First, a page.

Holding down the Emerald City's juke and footwork scene with one of the most consistent release catalogs, Sword of Thorns has proven himself a razor sharp producer, with light-footed and agile tracks, as well as a swift sense of selection. Honing his edge over the last three plus years in Seattle, with output on Apt E, and co-running Safe For Werk, which had a monthly slot on Orphan Radio and threw regular events, bringing Kush Jones, Jalen and Tomu to play out Seattle. Along with opening slots for the likes of RP Boo and Swisha, Sword of Thorns has proven himself as organic as he is cold as steel.
Over the course of your time producing and mixing in Seattle, you've maintained connections with several local labels. Describe the community surrounding some of these labels, and the change you've seen over the years.
It’s funny, I went to Selector Records the other day and all the recent local vinyl releases were on the wall. I couldn’t help but laugh, every one of them was made by a different friend of mine. So it’s a very small community of labels, but it is certainly dedicated.
Seattle isn’t exactly a traditional hotbed of dance music (Rebar excluded, rest in peace) and doesn’t have the density necessary to naturally sustain crowds who are interested in dancing to newer underground music. So we’ve ended up with a sort of vanguard of dedicated radicals who have been trying to recreate the parties they’ve been to in other cities or in some cases, trying to make something truly new and special. I was born in Seattle and besides living in Berlin for a summer, I’ve been a consistent dancer or guy chain-smoking outside the club for the last 6ish years. By the sheer volume of parties I’ve gone to, I’ve been lucky enough to meet these local revolutionaries and I’ve successfully been able to glom on to their efforts!
What’s changed, I think, is that their hard work and dedication has really paid off! For years there was a lot of struggling against the confines of Seattle. I used to co-run a Footwork monthly that all-time maybe got a total of 20 people to come party. But these last few years through the efforts of Nick Carrol, Tech Startup, APT E and many others, we finally were starting to have the type of parties I could only dream of going to three years prior. Even with COVID and a looming depression, I am completely confident in their ability to step right back and continue, when they are able.
Each of your productions express different facets of a tightly-curated sound. What influences your tracks, and what's your history with music production?
My biggest influence has to be my friend Milliardo Peacecraft, we’ve been making music together since high school and I’ve been lucky enough to listen to him develop his sound into some of the most innovative music I hear. So partially through a burning jealousy of the tracks he produces, the philosophical discussions we have about music and the new and old songs we share or mix for each other, I’ve been able to keep a fire going that sustains me through even the rough times in the studio (meaning the corner of my apartment where my computer is). Milli hasn’t put out much but when he does I know people will go crazy for it.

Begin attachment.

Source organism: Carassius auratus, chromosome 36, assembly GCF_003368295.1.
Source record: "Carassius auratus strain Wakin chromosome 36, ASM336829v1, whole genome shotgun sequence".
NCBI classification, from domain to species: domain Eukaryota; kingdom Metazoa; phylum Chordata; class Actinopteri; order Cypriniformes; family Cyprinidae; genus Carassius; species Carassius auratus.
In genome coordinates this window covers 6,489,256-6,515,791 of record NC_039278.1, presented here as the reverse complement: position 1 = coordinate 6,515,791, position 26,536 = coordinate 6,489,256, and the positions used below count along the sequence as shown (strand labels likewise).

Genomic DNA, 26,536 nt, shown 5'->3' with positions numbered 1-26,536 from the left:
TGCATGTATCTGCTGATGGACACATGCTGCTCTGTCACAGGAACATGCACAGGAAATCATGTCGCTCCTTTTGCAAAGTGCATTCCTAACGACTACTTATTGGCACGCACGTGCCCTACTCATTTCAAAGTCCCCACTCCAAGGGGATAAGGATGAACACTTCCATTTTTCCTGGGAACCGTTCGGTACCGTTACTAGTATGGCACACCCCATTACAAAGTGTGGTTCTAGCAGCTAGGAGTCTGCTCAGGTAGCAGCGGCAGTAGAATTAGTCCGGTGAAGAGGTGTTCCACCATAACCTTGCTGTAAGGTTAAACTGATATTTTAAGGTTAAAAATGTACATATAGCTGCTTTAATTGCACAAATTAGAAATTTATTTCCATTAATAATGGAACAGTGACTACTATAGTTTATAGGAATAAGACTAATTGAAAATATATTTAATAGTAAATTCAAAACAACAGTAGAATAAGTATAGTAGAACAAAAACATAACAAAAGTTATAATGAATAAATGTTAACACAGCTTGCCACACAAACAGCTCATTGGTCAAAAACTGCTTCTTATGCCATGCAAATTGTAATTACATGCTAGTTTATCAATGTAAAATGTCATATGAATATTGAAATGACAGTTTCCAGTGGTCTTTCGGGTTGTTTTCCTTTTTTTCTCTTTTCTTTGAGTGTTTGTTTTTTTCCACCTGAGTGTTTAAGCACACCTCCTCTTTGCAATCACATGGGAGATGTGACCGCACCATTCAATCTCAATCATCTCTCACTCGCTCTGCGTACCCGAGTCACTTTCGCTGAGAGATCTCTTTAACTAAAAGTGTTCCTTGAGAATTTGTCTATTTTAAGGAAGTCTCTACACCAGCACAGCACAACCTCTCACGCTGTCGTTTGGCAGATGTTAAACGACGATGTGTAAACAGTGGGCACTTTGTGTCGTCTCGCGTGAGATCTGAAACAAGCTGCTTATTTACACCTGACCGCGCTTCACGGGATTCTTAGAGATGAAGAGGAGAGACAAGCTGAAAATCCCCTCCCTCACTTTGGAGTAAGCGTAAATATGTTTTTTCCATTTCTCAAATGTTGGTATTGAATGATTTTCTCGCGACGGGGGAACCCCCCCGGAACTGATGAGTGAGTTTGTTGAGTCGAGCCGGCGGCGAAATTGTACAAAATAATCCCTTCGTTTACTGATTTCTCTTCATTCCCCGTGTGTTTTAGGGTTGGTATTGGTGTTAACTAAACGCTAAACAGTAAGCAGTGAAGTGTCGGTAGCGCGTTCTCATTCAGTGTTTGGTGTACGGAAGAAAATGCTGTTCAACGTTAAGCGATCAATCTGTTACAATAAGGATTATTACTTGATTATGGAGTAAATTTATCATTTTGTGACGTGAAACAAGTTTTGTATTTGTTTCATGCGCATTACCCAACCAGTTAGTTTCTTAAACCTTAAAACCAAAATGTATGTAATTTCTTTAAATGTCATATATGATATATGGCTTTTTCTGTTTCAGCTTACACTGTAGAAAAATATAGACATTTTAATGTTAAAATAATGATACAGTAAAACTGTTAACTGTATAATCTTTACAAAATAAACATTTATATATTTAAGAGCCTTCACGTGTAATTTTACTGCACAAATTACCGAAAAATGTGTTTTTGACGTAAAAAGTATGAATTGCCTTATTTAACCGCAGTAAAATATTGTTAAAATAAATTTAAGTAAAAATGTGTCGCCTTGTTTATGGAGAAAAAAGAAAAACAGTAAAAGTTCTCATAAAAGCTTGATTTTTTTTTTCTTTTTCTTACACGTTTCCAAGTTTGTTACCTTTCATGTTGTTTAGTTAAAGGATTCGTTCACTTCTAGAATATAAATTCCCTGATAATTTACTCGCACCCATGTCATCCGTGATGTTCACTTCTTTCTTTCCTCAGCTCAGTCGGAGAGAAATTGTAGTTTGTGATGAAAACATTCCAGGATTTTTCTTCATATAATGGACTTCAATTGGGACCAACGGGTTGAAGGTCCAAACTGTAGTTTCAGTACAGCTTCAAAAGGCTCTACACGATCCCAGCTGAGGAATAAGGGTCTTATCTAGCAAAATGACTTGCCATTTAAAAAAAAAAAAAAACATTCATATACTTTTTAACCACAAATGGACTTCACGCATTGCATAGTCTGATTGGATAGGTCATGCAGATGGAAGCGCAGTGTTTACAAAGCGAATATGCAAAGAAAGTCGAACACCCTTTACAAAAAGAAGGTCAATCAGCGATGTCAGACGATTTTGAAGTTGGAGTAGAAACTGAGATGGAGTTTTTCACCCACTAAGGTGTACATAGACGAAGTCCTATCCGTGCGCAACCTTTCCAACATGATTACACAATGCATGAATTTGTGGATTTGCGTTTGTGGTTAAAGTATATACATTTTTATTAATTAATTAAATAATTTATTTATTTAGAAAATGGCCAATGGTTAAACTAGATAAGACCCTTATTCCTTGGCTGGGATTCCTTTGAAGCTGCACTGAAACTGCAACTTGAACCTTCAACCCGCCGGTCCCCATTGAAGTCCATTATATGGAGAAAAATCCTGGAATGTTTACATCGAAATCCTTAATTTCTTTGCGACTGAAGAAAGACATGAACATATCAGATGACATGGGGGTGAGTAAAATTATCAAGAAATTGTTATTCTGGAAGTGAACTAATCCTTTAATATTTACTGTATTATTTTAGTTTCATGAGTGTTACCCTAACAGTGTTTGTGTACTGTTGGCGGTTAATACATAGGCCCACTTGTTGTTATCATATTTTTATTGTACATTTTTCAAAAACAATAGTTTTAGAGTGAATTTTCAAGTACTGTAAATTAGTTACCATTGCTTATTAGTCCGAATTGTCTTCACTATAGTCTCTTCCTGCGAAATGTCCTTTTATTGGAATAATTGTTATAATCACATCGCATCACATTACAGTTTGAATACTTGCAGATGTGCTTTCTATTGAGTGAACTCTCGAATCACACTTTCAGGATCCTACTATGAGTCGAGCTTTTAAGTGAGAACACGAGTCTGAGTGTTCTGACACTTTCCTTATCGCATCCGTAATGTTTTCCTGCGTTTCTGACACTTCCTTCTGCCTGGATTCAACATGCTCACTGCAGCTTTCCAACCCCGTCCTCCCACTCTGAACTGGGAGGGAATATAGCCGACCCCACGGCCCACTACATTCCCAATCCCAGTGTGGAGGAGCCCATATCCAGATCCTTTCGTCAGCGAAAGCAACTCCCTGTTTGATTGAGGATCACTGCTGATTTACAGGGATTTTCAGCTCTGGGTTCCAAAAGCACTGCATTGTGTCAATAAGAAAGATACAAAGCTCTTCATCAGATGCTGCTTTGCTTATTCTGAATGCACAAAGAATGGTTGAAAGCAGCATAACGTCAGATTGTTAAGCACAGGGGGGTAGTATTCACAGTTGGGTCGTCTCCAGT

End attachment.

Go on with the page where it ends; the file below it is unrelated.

As to my history with production, I think it was through a video breakdown of Burial’s “Archangel” (where he samples the MGS 3 OST) that I became obsessed with sampling. Ten years and a lot of random banging on midi pads later, I got two songs on wax baby.
After a consistent output of digital releases, what was different about production and reception of the Apt E release?
I’ve known Cam and Max since we were teenagers so I’ve seen their hard work and dedication up close. They are incredible, they can both get two hundred people to go to a party and as DJ’s make them dance to stuff they maybe wouldn’t have anywhere else. When they asked me to do a record with them I couldn’t believe it, having songs on vinyl was a life goal of mine and I’ll never be able to thank them enough for letting me be a part of it.
The reception has been great, I’m very thankful for the kind words people have said about the release, keep them coming! The key to my heart is copious praise.
What's on the horizon for you musically until events and parties are thrown again, and what do foresee for the community?
I’ve been working on an EP that I should have finished by New Year, at which point I’ll send it to all the local labels. Now that I’ve tasted the sweet nectar of vinyl, I’m not sure I’ll be able to go back to digital-only releases. That might make things take a while, but I’m pretty confident it will be worth the wait.
I’ve been trying to think about music more dialectically and have been attempting to synthesize a lot of different elements into something more unique, something even more très Sword! Oui? Oui, Richtig. That’s my hope at least. This mix is full of the different things I’m trying to fuse, along with two of the songs I’ve been working on, any feedback is greatly appreciated. I hope you enjoy!
Finally, what I see in my Magic 8 Ball: if the trend of decreasing rent continues past the end of Covid, Seattle’s dance music future looks very bright. Cheap rent is the mother of great art (and great parties).
Sword of Thorns Links: